How You Eat and Why You Eat May Be More Important Than What You Eat

In Chinese Medicine, Yin connotes stillness, coolness, and conservation of energy.  You are in a Yin state of being if you feel calm, relaxed, gentle, accepting, patient, slow, intellectually objective and detached, and self-indulgent or self-nurturing.  You breathe slowly and deeply when you are in a Yin state.

In Chinese Medicine, Yang connotes activity, heat and the burning of energy to create motion, transformation and change.  You are in a Yang state of being if you feel time-pressured, excited, challenged, competitive, intensely focused, accurate, goal-oriented, self-controlled, disciplined, tense, exerting, hot or sweating.  You breathe fast, or your breathing becomes more shallow and erratic when you are in a Yang state.

Yin and Yang are both necessary for life growth, and transformation.  However, in today’s world, there exists an imbalance between the Yin and Yang aspects of our lives.

In the July 2013 issue of Acupuncture Today (Vol. 14, Issue 07), Los Angeles acupuncturist Douglas Kihn cites a graph published in 2006 by the U.S. Center for Disease Control and Prevention which shows that the rate of obesity began to spike in the US in the late 1970’s, and has continued to grow ever since.  This correlates with decades of falling wages and increased worker productivity.  In other words, Americans fortunate enough to have jobs are working harder and faster.  And, most people are feeling less secure economically.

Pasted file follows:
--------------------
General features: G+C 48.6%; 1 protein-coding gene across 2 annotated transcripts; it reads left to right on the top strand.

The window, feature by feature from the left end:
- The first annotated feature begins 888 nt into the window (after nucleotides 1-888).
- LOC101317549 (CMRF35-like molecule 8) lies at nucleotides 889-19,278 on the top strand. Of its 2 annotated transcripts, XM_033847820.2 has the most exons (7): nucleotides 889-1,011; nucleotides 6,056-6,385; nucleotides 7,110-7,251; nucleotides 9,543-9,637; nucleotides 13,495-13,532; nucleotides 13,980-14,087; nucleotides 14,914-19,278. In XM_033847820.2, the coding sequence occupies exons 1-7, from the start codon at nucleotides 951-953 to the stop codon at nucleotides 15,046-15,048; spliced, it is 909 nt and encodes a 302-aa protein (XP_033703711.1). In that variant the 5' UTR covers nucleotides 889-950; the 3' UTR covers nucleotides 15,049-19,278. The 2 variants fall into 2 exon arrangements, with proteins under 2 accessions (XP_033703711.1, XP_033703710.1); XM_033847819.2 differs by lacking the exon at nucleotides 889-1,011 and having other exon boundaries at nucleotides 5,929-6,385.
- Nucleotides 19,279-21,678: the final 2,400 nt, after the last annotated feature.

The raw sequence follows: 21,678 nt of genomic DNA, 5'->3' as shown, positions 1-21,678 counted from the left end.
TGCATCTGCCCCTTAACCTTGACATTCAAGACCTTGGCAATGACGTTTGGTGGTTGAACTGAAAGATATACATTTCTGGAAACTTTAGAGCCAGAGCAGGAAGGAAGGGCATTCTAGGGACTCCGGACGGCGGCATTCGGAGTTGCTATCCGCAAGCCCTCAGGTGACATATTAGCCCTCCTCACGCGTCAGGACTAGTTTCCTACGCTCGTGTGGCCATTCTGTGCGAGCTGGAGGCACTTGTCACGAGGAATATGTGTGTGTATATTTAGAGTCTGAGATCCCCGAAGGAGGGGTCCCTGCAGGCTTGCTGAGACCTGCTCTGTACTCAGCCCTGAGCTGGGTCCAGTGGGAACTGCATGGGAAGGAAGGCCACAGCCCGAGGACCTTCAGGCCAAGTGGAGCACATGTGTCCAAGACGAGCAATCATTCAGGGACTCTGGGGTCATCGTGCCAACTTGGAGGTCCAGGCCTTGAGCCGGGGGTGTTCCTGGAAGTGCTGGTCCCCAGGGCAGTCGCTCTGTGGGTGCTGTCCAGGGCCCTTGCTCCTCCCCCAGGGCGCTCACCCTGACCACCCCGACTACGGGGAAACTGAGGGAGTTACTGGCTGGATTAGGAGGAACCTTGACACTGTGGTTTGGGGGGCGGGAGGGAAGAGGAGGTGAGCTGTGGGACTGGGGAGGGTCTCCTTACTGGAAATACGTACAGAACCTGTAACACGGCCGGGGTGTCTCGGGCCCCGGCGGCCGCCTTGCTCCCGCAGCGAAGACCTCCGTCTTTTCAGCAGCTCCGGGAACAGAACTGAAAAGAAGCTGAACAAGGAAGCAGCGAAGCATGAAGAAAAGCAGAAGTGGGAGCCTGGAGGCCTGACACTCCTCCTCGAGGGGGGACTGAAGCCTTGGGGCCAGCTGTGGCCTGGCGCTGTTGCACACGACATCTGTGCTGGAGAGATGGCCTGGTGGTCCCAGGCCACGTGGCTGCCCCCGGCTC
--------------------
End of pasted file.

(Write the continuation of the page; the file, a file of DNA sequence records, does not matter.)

Many other changes have occurred since the 1970’s.  For example:  1) The undisciplined use of computers and other digital devices keeps us in a constant state of overstimulation and information overload.  2)  The use of digital devices, computers, and other artificial sources of night time light disrupt melatonin production and mess up our sleep quality and quantity.  As a result, people are suffering from sleep deficits, chronic fatigue, and other sleep disorders in record numbers.  3)  Fast food and eating on the run replace sit-down meals.  4)  Climate change:  the actual warming of our planet due to the burning of fossil fuels and other human activities is itself a symptom of excessive Yang.

In order to cope in this world, many people use food to feel calm, safe and tranquilized…in other words, to become more Yin.  Unfortunately, the Yin (fat, phlegm, dampness) you accumulate from being a stressed out and unconscious eater creates stagnation and toxicity in your body. This stagnant Yin winds up being just one more heavy load of stress your body and mind must deal with.

The solution is to learn to worry and hurry less, to make sleep and rest a priority, and to become reacquainted with the subtle stirrings of your body and mind via breathing exercises, meditation, and the like.  These things increase healthy Yin.  Receiving an acupuncture treatment can re-set your body and mind so that you feel calmer and better able to distinguish between hunger and satiety.  I have had many patients lose weight relatively effortlessly with acupuncture, Chinese herbs, and small dietary and lifestyle changes.

One thought on “How You Eat and Why You Eat May Be More Important Than What You Eat

  1. Thank you as always, Abby – it makes logical natural sense to me!

    Best,

    Regina

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